Never in a million years did Tom Eagle Staff, a member of the Cheyenne River Sioux Tribe and a retired federal worker, imagine he’d end up a broadcast executive. But if everything goes according to plan, on July 1, he’ll be in charge of the reservation’s first commercial radio station.
The Cheyenne River Reservation encompasses two counties and more than 1,400,000 acres of tribal trust land. The only available radio is KLND, broadcasting out of Little Eagle on the Standing Rock Reservation, about an hour and a half north. But KLND’s signal doesn’t reach all of Cheyenne River, which means some of its residents are not served by radio at all.
“Our tribe had been working with KLND for about 10 years, trying to get some of our sports and community events broadcasted by them,” said Eagle Staff. “But they went off the air a couple of times, and when they got back on, they couldn’t get up to full power.”
Pictured is Thomas Eagle Staff, Cheyenne River Sioux Tribe Radio Station Project Development Manager.
Then, in 2010, the U.S. Federal Communications Commission (FCC) established a Tribal Radio Priority to make it easier for tribes to obtain broadcasting licenses and frequencies. It occurred to Eagle Staff the reservation might be able to have a radio station of its own. He approached a local foundation that hands out seed money to new businesses.
“They said, ‘Well, why don’t you do a feasibility study?’ And that’s how I got involved,” Eagle Staff said, laughing.
The FCC granted Cheyenne River its broadcast license and FM frequency last November. Now, the tribe is waiting for a final construction permit that will allow it to erect a transmitting tower.
“Then all we have to do is get all the equipment installed in our studio and we’ll get fired up and connected, hopefully by July 1st,” he said. Then he laughed, adding, “And that’s a very optimistic schedule.”
A solid voice
Cell phones and satellite radio may have eclipsed radio in urban centers, but in rural communities, radio may be the only means of getting critical news, information and entertainment. For tribes, it’s a critical means of preserving a culture, perhaps even saving lives.
A Navajo man on a horse in front of the Merrick Butte in Monument Valley Navajo Tribal Park, Utah, on May 16, 2015.
“There are 567 Native Nations in this country, and so far, we have 60 radio stations that are licensed either to the tribal governments or tribal communities,” said Loris Taylor of Arizona’s Hopi Nation. She is president and CEO of Native Public Media, which represents the media interests of Native America through legacy and new media technologies, and played an important role in helping to establish the first FCC Tribal Priority for broadcasting.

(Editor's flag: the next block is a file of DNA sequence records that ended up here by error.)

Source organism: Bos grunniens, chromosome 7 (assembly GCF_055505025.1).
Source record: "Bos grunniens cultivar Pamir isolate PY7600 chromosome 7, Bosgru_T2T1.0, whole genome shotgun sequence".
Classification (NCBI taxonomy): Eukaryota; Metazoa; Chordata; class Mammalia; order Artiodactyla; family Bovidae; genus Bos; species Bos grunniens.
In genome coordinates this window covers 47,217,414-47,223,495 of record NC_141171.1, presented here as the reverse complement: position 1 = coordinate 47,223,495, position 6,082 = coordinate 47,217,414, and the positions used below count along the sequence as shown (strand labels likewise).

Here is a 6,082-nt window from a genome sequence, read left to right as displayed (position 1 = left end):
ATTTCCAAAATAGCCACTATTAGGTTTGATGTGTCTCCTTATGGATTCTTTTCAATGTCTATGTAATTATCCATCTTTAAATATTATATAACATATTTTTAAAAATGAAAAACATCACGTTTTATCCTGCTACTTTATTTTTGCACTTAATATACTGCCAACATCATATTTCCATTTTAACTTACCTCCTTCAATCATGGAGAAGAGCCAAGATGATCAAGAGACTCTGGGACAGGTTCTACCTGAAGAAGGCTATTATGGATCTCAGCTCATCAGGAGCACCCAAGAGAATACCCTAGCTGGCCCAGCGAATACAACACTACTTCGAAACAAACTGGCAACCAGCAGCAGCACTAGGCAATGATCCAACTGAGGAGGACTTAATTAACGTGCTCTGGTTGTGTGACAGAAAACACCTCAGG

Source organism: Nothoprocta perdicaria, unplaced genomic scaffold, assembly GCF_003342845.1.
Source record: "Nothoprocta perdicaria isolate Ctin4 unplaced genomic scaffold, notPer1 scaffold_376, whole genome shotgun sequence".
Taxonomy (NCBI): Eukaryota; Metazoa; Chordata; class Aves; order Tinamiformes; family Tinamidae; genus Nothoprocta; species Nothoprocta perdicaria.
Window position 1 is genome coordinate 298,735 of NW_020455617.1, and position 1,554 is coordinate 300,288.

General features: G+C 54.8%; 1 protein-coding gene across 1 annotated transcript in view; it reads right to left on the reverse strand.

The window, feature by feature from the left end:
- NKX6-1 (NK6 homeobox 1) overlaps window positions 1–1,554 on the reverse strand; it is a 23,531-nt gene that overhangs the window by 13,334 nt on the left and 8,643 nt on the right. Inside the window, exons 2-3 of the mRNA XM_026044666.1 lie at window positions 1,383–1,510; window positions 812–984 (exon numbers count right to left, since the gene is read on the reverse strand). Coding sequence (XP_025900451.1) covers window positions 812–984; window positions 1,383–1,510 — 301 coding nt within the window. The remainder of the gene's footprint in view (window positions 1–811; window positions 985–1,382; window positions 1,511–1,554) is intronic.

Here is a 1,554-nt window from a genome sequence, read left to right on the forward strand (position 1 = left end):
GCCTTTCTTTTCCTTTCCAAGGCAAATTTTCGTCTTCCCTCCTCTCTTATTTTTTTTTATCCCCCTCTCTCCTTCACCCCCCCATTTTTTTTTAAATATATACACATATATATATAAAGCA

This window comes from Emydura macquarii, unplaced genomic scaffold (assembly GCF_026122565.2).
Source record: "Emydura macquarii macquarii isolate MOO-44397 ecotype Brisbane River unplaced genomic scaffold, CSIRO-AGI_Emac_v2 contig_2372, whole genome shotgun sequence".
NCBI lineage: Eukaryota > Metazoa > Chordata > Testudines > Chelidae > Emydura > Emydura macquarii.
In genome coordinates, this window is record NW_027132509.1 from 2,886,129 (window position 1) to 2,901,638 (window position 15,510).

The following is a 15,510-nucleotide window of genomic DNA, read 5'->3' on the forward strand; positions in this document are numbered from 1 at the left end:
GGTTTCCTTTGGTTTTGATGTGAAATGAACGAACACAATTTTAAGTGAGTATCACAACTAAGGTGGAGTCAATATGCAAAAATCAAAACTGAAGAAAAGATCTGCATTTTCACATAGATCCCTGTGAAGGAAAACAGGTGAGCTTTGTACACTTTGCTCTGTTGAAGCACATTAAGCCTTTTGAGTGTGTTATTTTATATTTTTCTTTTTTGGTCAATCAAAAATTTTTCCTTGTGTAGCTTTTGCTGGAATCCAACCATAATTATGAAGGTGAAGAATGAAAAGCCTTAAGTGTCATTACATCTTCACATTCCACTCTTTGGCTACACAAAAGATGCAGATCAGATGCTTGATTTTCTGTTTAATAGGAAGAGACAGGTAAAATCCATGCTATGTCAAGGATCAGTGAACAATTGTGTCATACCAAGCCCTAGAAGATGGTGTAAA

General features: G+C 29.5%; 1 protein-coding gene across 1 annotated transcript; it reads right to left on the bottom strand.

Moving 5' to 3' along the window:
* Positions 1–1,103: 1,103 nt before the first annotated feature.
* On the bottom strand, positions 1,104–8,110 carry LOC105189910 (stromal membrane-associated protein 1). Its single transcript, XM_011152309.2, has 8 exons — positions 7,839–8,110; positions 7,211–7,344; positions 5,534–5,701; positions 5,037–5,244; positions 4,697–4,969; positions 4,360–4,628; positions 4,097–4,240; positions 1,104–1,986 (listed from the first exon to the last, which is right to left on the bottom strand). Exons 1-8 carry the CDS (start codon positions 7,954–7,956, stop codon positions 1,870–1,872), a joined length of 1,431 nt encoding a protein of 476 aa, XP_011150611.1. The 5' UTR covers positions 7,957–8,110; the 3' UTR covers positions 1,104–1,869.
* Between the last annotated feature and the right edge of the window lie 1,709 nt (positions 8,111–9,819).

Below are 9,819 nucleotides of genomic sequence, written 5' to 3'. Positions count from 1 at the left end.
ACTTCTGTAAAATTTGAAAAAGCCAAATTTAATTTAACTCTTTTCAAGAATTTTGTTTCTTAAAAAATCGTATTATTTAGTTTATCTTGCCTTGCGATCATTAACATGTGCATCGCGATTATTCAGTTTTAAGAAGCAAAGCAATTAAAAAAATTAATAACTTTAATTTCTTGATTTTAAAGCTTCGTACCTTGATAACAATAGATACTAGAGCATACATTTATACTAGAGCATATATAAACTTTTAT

Radio is particularly important on rural reservations where many tribal members live “off the grid.”
“That means that many services that we take for granted in cities and towns that are wired and connected to the larger internet are not available, like cell phones or 911,” she said. “We are beginning to see a lot more weather-related incidents across Indian Country, and when those disasters and emergencies occur, native radio is a solid and often the sole voice.”
Bad jokes and chickadees
It’s early morning in Callaway, Minnesota, about 400 miles east of Cheyenne River. Inside the studio's of radio KKWE NiiJii on the White Earth Indian Reservation, DJ Terry Goodsky reads a selection of “bad jokes,” a daily feature on his “Talking with Terry” show.
“What’s a tree’s favorite beverage?” he asks. “Root Beer,” he answers, groaning and chuckling. “Why was there thunder and lightening in the laboratory? The scientists were brainstorming.”
This courtesy photo shows KKWE Niijii radio show host Terry Goodsky at work in Callaway, Minnesota.
Goodsky, an enrolled member of Minnesota's Bois Forte Band of Chippewa Indians, plays music ranging from popular hits to Native rap and pow-wow songs – and a “Word of the Day” segment: Gaas gosh ka na shii, “chickadee.” It’s one of the ways that Niijii radio helps efforts to revitalize the Ojibwe language, which UNESCO lists as “severely endangered.” Today, only about 1,000 Minnesotan Ojibwe still speak the language, most of them over age 70.
Other station programming includes “Gichi Aya'aag Bizindaw ya,” which translates roughly as “Listen to Your Elders,” in which senior tribal members share personal and cultural histories.
White Earth is a small reservation comprising about 1,000 acres. That means Niijii Radio reaches populations outside reservation borders.
“One of the things that I have found in my time working here is that it really helps to build relationships with the non-Native communities,” said General Manager Margaret Rousu. “When you think about a marginalized population and the stereotypes that go with it, this has been an opportunity to educate people about who we really are as Ojibwe people.”
Niijii Radio relies entirely on funding from the State of Minnesota and the Corporation for Public Broadcasting (CPB).
CPB is a private, nonprofit corporation that receives almost all of its funding, about $445 million, from the U.S. government and distributes those funds as grants to non-commercial television and radio stations and their programs. Out of the 60 native radio stations in the United States, about 35 rely on CPB funding and local donations.
This week, President Donald Trump proposed huge cuts in government spending, including the Corporation for Public Broadcasting.
But converting to a commercial station like Cheyenne River is not an option, added Niijii Radio Program Manager Carlee Kuhn.
“Think about the area we live in,” she said. Roughly 44 percent of White Earth’s Ojibwe live at or below the poverty line, and close to half of its adult population are unemployed. “If we lose CPB funding,” said Rousu, gloomily, “that’s it. We’ll just shut down.”